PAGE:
When providing information to the EEOC during an investigation, there are various ways an employer can try to avoid a subpoena or, if a subpoena has been issued, prevent it from being enforced. Employers should:

Be reasonable and selective when objecting to EEOC requests for information. Do not object just on grounds of principle, but rather because you have a strong, defensible argument based on the information sought and the scope of the complaint filed.

Pair objections with supplying some information that you concede the EEOC is entitled to receive.

Maintain an ongoing dialogue with the EEOC to ensure that you give the agency information it needs to complete its investigation, but handle responses and the production of information in a way that is manageable for your company.

Keep good records of negotiations with the EEOC during the investigation process, and send paper letters to confirm verbal conversations and agreements.

If an employer does not comply with a subpoena and the EEOC disagrees with the petition to revoke or modify, the EEOC’s general counsel may ask a court to enforce the subpoena. When that happens, courts are highly deferential to the agency. They typically enforce the subpoena as long as the EEOC’s investigation will be conducted for a legitimate purpose and the inquiry is relevant to that purpose, the EEOC does not already have the information, and the agency has followed the required administrative steps.

The EEOC’s subpoena power is not without limits, however. Some courts have declined to enforce overly broad subpoenas.

For example, one court refused to enforce an EEOC request for any information about current or former employees for the previous four years because a pattern or practice investigation was not warranted based on two individuals’ allegations of disability discrimination against only those individuals.

Another court declined to enforce a subpoena to the extent that it sought information related to workplaces other than where the charging party worked, because the EEOC did not show that the allegedly discriminatory policies applied at the other workplaces. In sum, according to the court, although the EEOC has broad subpoena powers, it cannot use them to conduct a “fishing expedition.”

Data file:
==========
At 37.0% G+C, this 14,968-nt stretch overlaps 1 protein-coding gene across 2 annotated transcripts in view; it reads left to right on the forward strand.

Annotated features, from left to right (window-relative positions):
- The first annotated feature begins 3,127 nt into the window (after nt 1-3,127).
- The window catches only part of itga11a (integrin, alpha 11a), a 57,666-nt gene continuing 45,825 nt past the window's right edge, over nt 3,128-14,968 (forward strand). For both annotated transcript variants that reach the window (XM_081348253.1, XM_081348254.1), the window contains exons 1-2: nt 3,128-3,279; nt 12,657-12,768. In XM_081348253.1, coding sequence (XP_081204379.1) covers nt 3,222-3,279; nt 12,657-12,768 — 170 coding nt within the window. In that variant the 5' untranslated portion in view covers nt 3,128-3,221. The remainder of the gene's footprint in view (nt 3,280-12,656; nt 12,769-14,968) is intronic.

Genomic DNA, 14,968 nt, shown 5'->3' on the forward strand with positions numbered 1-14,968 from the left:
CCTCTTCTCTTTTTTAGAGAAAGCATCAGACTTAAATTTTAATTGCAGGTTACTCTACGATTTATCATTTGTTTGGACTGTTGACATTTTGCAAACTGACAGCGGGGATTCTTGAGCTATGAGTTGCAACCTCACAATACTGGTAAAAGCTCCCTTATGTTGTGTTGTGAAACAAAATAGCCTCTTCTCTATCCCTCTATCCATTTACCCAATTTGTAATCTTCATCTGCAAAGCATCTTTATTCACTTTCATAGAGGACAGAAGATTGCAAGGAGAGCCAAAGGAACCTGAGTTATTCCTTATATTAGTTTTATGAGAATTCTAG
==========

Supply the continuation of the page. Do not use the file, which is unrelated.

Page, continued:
A court may also decline to enforce a subpoena if the employer can demonstrate that complying would be “unduly burdensome.” Basically, an employer must provide evidence demonstrating that compliance would threaten normal business operations.

For instance, in one case when the EEOC sought personnel files from several restaurant locations, the restaurant claimed that managers would have to manually review and copy nearly 18,000 personnel files, requiring approximately 8,925 hours of labor. The court concluded that complying with the subpoena in its original form would be a considerable burden because it would take large amounts of the managers’ time and prevent them from performing their normal duties.

Ultimately, the EEOC agreed to accept a sampling of the files, to inspect and copy the files itself, and to take other measures that decreased the burden on the restaurant. The court concluded that this arrangement would alleviate the burden considerably and ordered the restaurant to produce the files in accordance with the compromise.

The Bottom Line

Even if a request for information and the underlying complaint seem frivolous, always respond in a reasonable manner while delivering information incrementally. Doing so will help ensure the most manageable process possible for both your company and the EEOC.

Cheryl M. Stanton, formerly a shareholder in Ogletree Deakins’ New York City office, is director of the South Carolina Department of Employment and Workforce. Jessica D. Tsuda is an associate in Ogletree Deakins’ Denver office.